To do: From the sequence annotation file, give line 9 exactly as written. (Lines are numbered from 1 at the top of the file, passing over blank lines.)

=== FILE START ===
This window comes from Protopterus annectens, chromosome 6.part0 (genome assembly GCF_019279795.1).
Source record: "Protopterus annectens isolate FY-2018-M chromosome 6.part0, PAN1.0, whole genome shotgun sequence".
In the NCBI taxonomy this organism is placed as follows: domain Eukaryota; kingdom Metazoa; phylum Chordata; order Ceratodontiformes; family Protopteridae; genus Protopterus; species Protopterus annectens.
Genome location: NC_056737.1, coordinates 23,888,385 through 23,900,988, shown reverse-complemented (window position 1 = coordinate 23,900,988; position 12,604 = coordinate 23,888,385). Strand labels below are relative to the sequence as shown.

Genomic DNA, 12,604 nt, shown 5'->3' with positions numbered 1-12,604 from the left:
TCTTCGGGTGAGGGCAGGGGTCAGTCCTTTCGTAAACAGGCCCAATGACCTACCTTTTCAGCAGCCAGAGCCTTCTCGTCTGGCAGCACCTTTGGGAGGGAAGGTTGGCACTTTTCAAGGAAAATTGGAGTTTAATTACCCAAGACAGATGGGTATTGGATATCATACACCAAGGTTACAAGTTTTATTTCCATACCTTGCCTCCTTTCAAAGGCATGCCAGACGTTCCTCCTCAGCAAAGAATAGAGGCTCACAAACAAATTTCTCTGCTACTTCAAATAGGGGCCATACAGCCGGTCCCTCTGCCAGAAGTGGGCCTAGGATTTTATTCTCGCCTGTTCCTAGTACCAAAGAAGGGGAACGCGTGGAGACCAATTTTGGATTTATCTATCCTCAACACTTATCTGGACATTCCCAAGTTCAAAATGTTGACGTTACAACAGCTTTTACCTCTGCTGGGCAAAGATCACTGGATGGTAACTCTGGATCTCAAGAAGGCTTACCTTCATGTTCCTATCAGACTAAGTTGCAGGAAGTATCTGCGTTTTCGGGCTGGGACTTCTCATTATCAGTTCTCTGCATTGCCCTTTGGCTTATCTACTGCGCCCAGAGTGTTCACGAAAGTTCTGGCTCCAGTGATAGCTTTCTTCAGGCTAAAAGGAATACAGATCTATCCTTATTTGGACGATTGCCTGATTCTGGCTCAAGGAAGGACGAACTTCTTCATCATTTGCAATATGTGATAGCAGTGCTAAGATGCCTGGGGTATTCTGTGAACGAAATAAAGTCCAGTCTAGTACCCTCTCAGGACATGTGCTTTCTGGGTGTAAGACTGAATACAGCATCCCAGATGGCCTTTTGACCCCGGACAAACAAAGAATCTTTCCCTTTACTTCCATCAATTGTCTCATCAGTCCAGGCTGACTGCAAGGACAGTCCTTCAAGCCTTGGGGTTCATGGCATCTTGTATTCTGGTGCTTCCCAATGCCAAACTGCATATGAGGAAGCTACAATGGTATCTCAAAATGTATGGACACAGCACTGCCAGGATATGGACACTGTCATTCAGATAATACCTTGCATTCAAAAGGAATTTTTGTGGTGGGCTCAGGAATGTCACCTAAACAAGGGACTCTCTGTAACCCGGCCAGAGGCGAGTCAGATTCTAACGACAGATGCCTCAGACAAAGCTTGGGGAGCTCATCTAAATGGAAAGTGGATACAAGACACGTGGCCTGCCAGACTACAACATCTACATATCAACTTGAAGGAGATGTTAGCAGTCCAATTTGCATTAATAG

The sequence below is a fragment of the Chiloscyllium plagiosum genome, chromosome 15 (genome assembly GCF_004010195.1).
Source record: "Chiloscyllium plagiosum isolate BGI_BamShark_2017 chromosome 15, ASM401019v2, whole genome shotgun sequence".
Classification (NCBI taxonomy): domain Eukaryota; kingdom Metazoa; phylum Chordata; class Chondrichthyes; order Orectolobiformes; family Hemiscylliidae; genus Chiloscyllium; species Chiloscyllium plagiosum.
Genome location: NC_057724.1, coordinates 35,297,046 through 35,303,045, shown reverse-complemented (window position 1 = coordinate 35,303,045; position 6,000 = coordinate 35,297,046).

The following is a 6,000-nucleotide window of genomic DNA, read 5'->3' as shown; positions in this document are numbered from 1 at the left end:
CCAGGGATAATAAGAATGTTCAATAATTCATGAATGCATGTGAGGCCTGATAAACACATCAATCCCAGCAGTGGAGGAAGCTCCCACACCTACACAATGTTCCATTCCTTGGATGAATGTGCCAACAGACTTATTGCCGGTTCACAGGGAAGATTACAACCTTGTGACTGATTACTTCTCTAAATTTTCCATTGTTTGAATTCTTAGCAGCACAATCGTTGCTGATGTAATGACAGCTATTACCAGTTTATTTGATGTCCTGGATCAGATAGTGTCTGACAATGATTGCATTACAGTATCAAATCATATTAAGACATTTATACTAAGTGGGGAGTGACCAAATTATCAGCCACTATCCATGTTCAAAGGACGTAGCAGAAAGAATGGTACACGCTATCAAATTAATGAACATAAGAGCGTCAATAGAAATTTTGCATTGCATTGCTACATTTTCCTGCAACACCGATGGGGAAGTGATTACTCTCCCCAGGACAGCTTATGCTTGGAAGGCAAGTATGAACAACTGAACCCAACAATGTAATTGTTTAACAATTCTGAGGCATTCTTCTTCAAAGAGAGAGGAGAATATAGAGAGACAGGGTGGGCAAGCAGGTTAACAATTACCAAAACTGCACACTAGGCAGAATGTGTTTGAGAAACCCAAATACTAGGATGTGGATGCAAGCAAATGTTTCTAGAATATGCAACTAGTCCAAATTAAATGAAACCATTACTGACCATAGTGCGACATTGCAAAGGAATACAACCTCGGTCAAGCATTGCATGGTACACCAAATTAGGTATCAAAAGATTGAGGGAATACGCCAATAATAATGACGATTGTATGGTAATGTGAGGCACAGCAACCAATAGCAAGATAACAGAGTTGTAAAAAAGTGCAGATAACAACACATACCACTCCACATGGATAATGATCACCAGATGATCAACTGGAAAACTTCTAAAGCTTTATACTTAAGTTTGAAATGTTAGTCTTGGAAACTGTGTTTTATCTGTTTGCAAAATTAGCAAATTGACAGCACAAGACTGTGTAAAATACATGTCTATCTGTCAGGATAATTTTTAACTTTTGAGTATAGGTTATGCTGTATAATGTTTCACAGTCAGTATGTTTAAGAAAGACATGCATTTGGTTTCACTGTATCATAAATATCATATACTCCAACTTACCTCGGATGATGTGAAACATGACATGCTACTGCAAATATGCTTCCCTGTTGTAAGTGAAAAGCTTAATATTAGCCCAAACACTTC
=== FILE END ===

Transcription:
Classification (NCBI taxonomy): domain Eukaryota; kingdom Metazoa; phylum Chordata; class Chondrichthyes; order Orectolobiformes; family Hemiscylliidae; genus Chiloscyllium; species Chiloscyllium plagiosum.